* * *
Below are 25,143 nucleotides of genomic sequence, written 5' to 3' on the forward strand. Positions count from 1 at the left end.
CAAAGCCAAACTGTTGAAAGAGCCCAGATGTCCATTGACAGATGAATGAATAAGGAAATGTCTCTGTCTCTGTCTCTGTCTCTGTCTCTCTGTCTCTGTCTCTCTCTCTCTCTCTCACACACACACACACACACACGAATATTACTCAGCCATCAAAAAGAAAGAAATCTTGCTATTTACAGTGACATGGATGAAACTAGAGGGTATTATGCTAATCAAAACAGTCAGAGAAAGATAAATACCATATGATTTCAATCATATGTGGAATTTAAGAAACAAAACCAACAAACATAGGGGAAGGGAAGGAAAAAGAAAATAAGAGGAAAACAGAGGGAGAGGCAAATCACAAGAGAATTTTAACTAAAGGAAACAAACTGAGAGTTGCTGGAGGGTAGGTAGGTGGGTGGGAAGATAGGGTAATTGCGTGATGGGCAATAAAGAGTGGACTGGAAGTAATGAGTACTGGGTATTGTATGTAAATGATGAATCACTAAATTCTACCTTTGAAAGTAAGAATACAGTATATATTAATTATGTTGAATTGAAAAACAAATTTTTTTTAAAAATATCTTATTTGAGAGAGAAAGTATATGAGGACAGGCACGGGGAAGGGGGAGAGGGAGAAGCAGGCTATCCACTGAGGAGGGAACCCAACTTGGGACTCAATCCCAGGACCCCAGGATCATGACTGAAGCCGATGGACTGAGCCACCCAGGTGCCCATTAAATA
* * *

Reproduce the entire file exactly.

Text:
Below are 25,143 nucleotides of genomic sequence, written 5' to 3' on the forward strand. Positions count from 1 at the left end.
CAAAGCCAAACTGTTGAAAGAGCCCAGATGTCCATTGACAGATGAATGAATAAGGAAATGTCTCTGTCTCTGTCTCTGTCTCTGTCTCTCTGTCTCTGTCTCTCTCTCTCTCTCTCACACACACACACACACACACGAATATTACTCAGCCATCAAAAAGAAAGAAATCTTGCTATTTACAGTGACATGGATGAAACTAGAGGGTATTATGCTAATCAAAACAGTCAGAGAAAGATAAATACCATATGATTTCAATCATATGTGGAATTTAAGAAACAAAACCAACAAACATAGGGGAAGGGAAGGAAAAAGAAAATAAGAGGAAAACAGAGGGAGAGGCAAATCACAAGAGAATTTTAACTAAAGGAAACAAACTGAGAGTTGCTGGAGGGTAGGTAGGTGGGTGGGAAGATAGGGTAATTGCGTGATGGGCAATAAAGAGTGGACTGGAAGTAATGAGTACTGGGTATTGTATGTAAATGATGAATCACTAAATTCTACCTTTGAAAGTAAGAATACAGTATATATTAATTATGTTGAATTGAAAAACAAATTTTTTTTAAAAATATCTTATTTGAGAGAGAAAGTATATGAGGACAGGCACGGGGAAGGGGGAGAGGGAGAAGCAGGCTATCCACTGAGGAGGGAACCCAACTTGGGACTCAATCCCAGGACCCCAGGATCATGACTGAAGCCGATGGACTGAGCCACCCAGGTGCCCATTAAATA